Opinion: the shock from across the Atlantic – the bigger picture

A few days ago Trump was describing the prospect of being “like Brexit but more”. That catches my sense of shock today — though I wouldn’t want to take the parallel as far as he does. I’ve just been exchanging emails and Facebook messages with shocked friends in the US.

Perhaps the system will right itself. Perhaps he won’t be as bad as I fear. Perhaps he will be as bad as I fear, and be forced from office (he faces a civil case arising from alleged child rape on 16 December).

People are right to say that the American political system looks pretty broken, and that it is really hard to see how it might right itself. There’s a striking parallel with the voices who have suggested that voting reform in the UK might have led to a different result on Brexit, because of people voting Leave out of frustration at the sense that their votes don’t count in elections.

But in the fug of initial reactions, two things are screaming at me:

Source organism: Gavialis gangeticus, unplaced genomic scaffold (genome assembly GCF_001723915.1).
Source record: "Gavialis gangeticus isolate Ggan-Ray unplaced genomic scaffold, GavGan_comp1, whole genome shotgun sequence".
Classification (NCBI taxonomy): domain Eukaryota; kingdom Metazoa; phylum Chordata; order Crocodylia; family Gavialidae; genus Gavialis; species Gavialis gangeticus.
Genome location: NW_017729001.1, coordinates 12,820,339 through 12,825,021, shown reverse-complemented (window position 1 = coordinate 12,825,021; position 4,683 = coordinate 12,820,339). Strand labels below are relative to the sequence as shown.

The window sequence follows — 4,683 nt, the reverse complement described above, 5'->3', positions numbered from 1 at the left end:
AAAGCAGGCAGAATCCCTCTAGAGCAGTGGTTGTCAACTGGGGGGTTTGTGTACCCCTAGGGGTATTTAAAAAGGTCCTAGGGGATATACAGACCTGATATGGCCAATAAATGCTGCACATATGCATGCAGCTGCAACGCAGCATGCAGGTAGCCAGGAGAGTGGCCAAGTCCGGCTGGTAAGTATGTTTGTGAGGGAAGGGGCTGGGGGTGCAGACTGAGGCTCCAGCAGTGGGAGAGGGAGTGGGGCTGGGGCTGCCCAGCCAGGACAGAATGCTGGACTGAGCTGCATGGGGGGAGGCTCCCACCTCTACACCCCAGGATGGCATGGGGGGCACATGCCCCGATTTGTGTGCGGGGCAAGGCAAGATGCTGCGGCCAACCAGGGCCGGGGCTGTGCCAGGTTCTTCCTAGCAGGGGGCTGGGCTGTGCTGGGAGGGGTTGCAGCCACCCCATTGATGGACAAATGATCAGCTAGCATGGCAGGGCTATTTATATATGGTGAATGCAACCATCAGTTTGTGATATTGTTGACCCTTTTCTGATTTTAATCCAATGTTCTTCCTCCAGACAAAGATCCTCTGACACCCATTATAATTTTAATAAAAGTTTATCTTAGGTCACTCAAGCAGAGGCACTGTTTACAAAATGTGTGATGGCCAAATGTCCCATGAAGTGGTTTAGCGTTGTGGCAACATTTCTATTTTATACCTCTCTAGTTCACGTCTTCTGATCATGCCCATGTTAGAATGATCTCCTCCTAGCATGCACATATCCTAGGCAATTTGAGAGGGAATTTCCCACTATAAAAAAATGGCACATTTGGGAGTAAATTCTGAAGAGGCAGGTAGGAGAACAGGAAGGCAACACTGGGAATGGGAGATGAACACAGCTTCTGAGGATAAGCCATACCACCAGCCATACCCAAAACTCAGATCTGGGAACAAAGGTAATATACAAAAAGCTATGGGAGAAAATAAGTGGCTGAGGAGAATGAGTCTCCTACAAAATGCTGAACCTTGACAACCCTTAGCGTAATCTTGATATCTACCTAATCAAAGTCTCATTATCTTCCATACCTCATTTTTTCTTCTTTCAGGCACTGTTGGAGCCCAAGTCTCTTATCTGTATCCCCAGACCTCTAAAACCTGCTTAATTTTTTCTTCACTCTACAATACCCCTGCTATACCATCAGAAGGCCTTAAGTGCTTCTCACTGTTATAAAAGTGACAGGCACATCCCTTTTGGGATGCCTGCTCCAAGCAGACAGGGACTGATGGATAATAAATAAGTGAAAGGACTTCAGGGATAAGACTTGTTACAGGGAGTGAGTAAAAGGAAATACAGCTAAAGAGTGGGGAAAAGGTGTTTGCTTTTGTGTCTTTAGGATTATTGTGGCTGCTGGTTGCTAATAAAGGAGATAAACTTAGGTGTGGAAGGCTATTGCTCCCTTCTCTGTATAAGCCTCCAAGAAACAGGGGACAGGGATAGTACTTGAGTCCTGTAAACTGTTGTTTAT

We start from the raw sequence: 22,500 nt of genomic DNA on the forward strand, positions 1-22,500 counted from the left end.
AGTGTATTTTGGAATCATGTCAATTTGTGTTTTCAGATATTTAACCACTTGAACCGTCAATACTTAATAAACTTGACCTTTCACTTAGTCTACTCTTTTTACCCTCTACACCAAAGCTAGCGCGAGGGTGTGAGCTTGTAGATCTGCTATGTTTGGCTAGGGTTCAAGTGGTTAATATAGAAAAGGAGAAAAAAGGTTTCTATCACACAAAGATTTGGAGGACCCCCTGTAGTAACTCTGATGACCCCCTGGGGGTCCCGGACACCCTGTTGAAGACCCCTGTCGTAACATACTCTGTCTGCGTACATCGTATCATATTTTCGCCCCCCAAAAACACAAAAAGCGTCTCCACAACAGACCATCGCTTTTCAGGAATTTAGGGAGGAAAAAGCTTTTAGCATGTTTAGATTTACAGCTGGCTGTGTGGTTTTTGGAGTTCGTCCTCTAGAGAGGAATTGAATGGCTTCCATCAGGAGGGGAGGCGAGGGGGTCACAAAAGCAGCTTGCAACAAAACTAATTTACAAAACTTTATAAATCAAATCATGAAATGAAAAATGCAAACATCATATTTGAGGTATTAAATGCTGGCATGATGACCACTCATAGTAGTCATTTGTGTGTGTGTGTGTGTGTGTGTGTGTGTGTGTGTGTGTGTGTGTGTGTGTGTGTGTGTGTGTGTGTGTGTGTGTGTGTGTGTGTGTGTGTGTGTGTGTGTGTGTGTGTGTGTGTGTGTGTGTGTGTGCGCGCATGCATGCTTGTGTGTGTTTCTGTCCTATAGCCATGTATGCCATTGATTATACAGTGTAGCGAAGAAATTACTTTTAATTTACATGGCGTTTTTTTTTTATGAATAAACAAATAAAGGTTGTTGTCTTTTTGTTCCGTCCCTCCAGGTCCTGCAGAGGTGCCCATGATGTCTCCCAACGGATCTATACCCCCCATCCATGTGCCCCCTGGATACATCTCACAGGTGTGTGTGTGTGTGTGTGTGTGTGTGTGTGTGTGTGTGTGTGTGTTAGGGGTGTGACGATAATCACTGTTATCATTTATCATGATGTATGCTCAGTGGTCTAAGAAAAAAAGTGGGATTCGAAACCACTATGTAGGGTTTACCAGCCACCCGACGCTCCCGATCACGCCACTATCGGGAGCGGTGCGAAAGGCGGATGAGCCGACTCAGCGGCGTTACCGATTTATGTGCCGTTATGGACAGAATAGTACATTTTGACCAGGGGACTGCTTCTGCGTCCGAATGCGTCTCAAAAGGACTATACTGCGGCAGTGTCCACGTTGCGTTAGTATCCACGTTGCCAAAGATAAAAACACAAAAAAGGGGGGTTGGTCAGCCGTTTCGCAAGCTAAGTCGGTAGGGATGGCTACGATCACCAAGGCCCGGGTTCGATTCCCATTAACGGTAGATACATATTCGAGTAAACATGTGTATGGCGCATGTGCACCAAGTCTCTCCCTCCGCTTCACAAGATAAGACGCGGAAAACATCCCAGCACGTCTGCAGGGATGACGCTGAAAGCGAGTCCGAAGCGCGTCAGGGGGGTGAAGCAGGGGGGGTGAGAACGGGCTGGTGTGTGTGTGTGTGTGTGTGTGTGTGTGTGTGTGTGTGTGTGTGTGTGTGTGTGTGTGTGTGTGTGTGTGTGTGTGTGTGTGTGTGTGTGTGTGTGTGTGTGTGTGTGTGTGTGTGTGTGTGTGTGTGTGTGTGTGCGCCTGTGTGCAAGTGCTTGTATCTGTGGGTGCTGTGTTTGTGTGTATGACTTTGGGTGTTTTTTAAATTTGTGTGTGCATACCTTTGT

The choice of authority over wisdom, and stories over facts, seem to have been big things in this US election and in the referendum. It feels like people who feel disaffected and alienated grasping at something that looks safe and solid — and is actually the opposite. That feels scarily like what happened in Europe in the 1930s.
    Trump’s sexual predation (and the horrid photo of Farage trying to kiss Diane Evans when she briefly succeeded him as UKIP leader), calls to mind Christina Wieland’s book The fascist state of mind and the manufacturing of masculinity. It may be inevitable that his opponent had to be a woman, and should be terrifying that she didn’t win.

Like fascism in the 1930s, what we are now seeing is shaking the foundations. An interim answer is to hold to Liberal values, but this feels like a moment of change. I don’t know what new geopolitical way of being is being born, but this birthing needs to be engaged with.